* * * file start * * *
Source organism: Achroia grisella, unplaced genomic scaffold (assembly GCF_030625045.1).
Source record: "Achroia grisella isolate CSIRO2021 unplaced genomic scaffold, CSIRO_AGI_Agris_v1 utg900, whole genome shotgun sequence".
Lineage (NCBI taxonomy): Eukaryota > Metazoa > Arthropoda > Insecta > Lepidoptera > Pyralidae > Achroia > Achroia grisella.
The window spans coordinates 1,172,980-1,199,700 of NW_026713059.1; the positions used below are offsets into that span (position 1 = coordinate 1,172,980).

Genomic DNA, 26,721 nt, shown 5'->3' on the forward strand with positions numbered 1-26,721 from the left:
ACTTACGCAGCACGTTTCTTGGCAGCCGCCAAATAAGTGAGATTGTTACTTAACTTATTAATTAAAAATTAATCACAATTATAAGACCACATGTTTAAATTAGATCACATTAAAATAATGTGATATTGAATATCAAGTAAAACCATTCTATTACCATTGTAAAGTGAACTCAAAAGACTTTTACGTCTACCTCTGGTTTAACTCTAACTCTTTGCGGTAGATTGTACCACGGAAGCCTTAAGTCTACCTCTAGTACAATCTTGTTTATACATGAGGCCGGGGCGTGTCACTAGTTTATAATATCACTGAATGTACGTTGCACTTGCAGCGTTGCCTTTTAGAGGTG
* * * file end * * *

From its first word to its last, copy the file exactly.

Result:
Source organism: Achroia grisella, unplaced genomic scaffold (assembly GCF_030625045.1).
Source record: "Achroia grisella isolate CSIRO2021 unplaced genomic scaffold, CSIRO_AGI_Agris_v1 utg900, whole genome shotgun sequence".
Lineage (NCBI taxonomy): Eukaryota > Metazoa > Arthropoda > Insecta > Lepidoptera > Pyralidae > Achroia > Achroia grisella.
The window spans coordinates 1,172,980-1,199,700 of NW_026713059.1; the positions used below are offsets into that span (position 1 = coordinate 1,172,980).

Genomic DNA, 26,721 nt, shown 5'->3' on the forward strand with positions numbered 1-26,721 from the left:
ACTTACGCAGCACGTTTCTTGGCAGCCGCCAAATAAGTGAGATTGTTACTTAACTTATTAATTAAAAATTAATCACAATTATAAGACCACATGTTTAAATTAGATCACATTAAAATAATGTGATATTGAATATCAAGTAAAACCATTCTATTACCATTGTAAAGTGAACTCAAAAGACTTTTACGTCTACCTCTGGTTTAACTCTAACTCTTTGCGGTAGATTGTACCACGGAAGCCTTAAGTCTACCTCTAGTACAATCTTGTTTATACATGAGGCCGGGGCGTGTCACTAGTTTATAATATCACTGAATGTACGTTGCACTTGCAGCGTTGCCTTTTAGAGGTG